Paiva Weed bill addresses museum loans
Museums in Rhode Island are fortunate to benefit from the generosity of individuals who give long-term or permanent loans so that others may appreciate them.
But such loans sometimes pose a dilemma for museums: What to do with those items if they no longer want to display them and can’t find the owner?
Sen. President Teresa Paiva Weed introduced legislation last week that gives museums a legal process to follow in such situations.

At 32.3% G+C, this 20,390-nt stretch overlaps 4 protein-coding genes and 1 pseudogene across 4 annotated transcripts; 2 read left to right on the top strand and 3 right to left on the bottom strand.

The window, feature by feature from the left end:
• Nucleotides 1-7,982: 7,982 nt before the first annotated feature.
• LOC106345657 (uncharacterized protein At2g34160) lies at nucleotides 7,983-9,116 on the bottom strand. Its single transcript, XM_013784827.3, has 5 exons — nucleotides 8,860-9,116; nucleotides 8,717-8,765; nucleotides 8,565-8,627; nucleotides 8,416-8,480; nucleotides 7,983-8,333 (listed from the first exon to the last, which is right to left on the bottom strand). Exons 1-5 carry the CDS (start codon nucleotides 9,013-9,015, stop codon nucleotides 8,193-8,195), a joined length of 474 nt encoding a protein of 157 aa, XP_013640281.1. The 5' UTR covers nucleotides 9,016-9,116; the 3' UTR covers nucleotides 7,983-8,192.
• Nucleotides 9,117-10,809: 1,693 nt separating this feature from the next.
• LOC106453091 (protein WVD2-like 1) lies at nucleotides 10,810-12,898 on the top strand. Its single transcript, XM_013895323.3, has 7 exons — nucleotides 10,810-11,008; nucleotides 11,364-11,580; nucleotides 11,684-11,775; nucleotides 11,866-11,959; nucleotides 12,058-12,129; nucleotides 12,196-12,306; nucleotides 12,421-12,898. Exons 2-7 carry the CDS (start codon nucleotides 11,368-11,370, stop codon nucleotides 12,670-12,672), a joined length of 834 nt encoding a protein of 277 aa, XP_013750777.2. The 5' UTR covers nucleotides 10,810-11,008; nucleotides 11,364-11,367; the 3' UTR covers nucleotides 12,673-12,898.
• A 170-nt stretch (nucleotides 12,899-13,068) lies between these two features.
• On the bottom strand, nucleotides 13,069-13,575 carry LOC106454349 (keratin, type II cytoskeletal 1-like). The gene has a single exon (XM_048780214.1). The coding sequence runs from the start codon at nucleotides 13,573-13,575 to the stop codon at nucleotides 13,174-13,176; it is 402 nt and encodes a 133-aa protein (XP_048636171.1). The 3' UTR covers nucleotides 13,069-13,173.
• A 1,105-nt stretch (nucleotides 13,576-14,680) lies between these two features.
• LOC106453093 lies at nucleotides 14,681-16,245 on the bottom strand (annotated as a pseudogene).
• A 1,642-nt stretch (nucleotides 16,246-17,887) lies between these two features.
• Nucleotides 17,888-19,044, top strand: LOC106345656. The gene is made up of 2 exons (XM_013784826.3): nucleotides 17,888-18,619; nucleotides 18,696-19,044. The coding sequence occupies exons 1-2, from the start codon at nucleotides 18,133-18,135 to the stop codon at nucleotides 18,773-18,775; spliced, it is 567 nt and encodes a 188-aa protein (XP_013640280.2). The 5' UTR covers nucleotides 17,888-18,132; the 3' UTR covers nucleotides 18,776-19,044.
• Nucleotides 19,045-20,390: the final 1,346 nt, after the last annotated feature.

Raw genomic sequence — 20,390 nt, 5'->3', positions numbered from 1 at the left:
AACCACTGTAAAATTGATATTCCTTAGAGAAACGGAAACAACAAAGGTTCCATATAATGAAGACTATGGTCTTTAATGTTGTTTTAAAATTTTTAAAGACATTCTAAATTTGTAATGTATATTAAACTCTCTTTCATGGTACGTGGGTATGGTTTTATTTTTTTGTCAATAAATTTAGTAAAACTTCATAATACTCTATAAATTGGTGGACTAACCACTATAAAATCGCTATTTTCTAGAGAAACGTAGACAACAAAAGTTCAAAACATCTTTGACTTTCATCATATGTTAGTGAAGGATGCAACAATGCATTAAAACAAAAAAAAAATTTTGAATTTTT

The legislation would allow museums to become owners of abandoned items after a period of time. Following the grace period, a museum would be allowed to exhibit, conserve, transfer or throw way items without risk of liability.
“It is a way in which we can support our museums and historical societies without any cost to the state,” said Paiva Weed.
The legislation would deem the museum the owner of loaned material if it has had the item for more than five years and has made a good-faith effort to try to track down the lender.
The legislation would create a special new section in the unclaimed property list just for items lent to museums.
Doug Stark of the International Tennis Hall of Fame and Museum has submitted written testimony in favor of the bill.